Soon after arriving in the Middle East, I became aware that in the rich Arabic countries there are many foreign nurses working in the hospitals. I started reading books about their experiences. Several of them were not positive in terms of the demands, expectations and more. I read about passports being taken away, inadequate housing, endless shifts with few days off and more. However, I reached out to several contacts that I had and the nurses I spoke with sounded very positive. I longed to meet with them face to face. That was 3 years ago.
Recently, this dream of meeting with foreign nurses who are interfacing with the local culture, at its most vulnerable state, became a reality. My goal was to dialogue and hopefully inspire them to be caring for the whole person. Specifically, offering spiritual care of prayer and/or reading a comforting passage from The Book when they felt impressed to do so.
Journey with me back 30 years… I was a young nurse graduate. Those first few months of learning to manage 5+ patients on a step-down unit were intense. There was a need to prioritize care and become skilled at inserting IV’s, prepping people for open heart surgeries, reading heart monitors, comforting the worried families, and so much more. I quickly became aware that caring for one’s physical needs was only part of the total care package. There was the real heart issue of patients desiring peace and hope no matter the outcome. Shyly, but with an inner spirit calling, I would offer to pray with various patients or read them a favorite passage. Always asking permission first. In 30 years of bedside nursing, I have only ever been denied less than a handful of times.
This became my favorite part of bedside care. Often it was done after a long 12 hours of performing some very humbling tasks (physical needs met first). At last, at the end of long days and gained trust on my final rounds, I would shyly offer the peace and hope that I know. This exchange between patient and I was so sweet that I began to liken it to a dance, and it was when I felt the most alive. AS if this was the very thing I was purposed for.
Even the 8 years I was in Papua, leant endless opportunities to pray with patients. Again, a gorgeous dance of hope and peace despite inadequate medical facilities, limited access to tests, procedures, and even specialized doctors.
Then we moved to Lebanon. The dance stopped. This is because I was not allowed to do bedside care as a foreigner. Even though I have learned to thrive in other areas, I often referred to this very special part of my life as having died. While most of the time I can forget about it, a message from a nursing friend, stumbling across my name tag from clinical days, or other very random medical things will trigger this deep feeling of loss. I have yearned many times to be placed once again where I can dance and have just had to learn to trust the One who knows best.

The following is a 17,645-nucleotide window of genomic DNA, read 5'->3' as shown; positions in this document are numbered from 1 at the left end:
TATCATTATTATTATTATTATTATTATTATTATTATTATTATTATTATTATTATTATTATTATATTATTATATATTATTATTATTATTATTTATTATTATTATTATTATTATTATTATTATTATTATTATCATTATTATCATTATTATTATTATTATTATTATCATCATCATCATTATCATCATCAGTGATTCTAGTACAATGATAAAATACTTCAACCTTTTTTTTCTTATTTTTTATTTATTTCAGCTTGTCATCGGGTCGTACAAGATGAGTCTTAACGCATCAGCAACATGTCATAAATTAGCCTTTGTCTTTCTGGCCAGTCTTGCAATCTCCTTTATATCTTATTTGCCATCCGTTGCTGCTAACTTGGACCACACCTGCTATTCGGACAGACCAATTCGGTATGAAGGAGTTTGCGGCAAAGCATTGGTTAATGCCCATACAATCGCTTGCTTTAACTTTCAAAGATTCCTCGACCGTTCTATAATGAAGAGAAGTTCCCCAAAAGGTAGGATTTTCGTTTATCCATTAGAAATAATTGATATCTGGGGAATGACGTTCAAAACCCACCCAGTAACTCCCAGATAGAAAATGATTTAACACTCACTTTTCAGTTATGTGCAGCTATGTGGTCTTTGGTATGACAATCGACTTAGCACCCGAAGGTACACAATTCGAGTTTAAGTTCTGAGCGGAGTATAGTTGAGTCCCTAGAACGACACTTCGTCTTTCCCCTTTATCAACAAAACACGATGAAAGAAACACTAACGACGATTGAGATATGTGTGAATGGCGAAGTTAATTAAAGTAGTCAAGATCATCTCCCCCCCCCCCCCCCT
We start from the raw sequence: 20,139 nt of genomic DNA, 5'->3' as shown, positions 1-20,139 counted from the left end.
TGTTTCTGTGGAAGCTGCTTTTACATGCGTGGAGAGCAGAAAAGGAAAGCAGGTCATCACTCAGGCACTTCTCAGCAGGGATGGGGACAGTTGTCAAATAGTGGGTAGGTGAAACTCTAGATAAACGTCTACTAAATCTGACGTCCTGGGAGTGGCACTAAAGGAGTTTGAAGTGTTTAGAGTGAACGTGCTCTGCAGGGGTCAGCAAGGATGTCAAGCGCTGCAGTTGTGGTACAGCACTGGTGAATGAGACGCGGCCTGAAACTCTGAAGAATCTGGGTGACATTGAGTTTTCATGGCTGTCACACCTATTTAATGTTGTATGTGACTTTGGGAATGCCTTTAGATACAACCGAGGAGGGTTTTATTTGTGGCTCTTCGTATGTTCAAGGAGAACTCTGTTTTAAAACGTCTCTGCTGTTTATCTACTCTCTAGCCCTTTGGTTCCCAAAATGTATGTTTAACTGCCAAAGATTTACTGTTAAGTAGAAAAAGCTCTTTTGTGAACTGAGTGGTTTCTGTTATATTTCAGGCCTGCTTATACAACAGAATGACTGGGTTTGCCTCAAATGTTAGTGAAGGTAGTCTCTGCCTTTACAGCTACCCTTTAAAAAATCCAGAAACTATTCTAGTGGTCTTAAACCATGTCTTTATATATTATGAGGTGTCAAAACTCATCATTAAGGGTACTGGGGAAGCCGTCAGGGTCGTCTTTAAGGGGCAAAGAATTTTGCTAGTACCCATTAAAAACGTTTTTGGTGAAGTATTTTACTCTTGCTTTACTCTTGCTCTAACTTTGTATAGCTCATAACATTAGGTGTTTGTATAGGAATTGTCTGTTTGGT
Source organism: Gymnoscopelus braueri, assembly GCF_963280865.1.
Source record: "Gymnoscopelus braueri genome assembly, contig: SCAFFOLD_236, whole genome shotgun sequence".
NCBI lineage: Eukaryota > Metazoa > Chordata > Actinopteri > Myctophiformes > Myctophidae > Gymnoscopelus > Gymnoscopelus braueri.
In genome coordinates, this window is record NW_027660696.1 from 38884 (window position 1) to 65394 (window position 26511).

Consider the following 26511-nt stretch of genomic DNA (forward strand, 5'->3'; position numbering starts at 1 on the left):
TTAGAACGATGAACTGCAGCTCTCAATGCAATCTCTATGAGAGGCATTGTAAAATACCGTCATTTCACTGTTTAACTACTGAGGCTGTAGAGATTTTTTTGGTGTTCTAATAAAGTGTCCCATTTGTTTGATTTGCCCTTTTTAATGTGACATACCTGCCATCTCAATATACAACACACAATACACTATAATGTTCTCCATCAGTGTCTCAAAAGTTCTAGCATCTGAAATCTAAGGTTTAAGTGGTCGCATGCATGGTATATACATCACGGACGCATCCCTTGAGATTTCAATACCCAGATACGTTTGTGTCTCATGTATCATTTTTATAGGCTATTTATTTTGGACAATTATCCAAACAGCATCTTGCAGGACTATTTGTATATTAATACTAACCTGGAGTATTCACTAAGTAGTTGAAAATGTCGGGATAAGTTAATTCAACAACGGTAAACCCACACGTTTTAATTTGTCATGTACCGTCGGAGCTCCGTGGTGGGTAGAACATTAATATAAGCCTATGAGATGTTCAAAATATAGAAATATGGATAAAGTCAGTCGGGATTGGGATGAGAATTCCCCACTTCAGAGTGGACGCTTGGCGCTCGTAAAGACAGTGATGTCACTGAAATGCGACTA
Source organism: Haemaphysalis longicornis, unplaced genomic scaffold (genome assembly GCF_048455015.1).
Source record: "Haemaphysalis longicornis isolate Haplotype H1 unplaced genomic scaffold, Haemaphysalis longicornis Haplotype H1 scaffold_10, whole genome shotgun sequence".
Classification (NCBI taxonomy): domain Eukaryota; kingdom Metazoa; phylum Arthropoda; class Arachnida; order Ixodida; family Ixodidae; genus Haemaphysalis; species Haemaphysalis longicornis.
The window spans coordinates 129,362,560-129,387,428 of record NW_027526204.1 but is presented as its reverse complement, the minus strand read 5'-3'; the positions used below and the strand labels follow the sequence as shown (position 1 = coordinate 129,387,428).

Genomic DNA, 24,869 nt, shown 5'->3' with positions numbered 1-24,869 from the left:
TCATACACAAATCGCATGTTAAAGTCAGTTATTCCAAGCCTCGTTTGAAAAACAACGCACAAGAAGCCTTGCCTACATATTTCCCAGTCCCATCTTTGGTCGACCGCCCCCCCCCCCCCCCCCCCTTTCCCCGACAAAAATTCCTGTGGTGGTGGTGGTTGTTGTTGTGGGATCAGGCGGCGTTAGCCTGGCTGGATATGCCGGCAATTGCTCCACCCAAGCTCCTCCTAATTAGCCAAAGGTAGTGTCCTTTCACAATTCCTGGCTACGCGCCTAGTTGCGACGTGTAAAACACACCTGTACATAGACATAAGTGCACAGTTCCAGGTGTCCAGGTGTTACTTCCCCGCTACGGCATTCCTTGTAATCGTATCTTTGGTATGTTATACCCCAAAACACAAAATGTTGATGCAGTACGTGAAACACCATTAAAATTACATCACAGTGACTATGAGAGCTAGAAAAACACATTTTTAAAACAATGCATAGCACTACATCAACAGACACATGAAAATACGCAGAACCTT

So, as I was preparing what I wanted to share with these nurses and health care workers about spiritual care, the most beautiful insight came to me. Just the week before I had been pondering Jesus’s words where He spoke with his disciples regarding his own upcoming death. He shared with them that unless a seed dies, it cannot bring forth more wheat. I contemplated the significant truth of what that meant. How truly His death equaled life for all who would accept his sacrifice. This thought returned to my mind, as I prepared, and I realized on a much more simplified scale that my “death” to bedside nursing and spiritual care was not to be wasted but would now be the planting of the seed to bring forth much fruit in the lives of these foreign workers.
I wept at the insight.
It is worth the death.
I had a marvelous time with these precious people.
For His honor and glory. Amen.
No matter what you do with your life, I hope that a little part of it feels like a dance or your purpose. I remember hearing a study from Mayo clinic which revealed that we can survive 90% of not enjoying what we are doing, if 10% of the time we are thriving in our profession/work. I have often reflected on this. And if you are in a season of not being able to do what you love, I hope that one day you will see the bigger picture. What a privilege to know “why”. If you have a story of loss, I would be honored to hear it. Meanwhile, deep courage. For sure, your pain will not be wasted.
For your interest, many foreign nurses in the wealthy Arab countries can earn $5,000+ a month, with rent, transportation, and airline tickets “home” provided for. One needs to do much careful research into the company and hours expected to work. In addition, it is helpful to have a support system when heading to a foreign culture…. but I was pleasantly happy to hear the positive reports of the people whom I met with.
2 thoughts on “Understanding the purpose”
I am very touched and encouraged once again. Love that you keep writing! Much love, Malinda
Kentucky-Tennessee Conference of Seventh-day Adventists
Ministerial Spouses Association Sponsor
Health Ministries Coordinator
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“I have come that they might have life and have it more abundantly.” John 10:10
I love that you keep reading. And much more. Thank you my friend.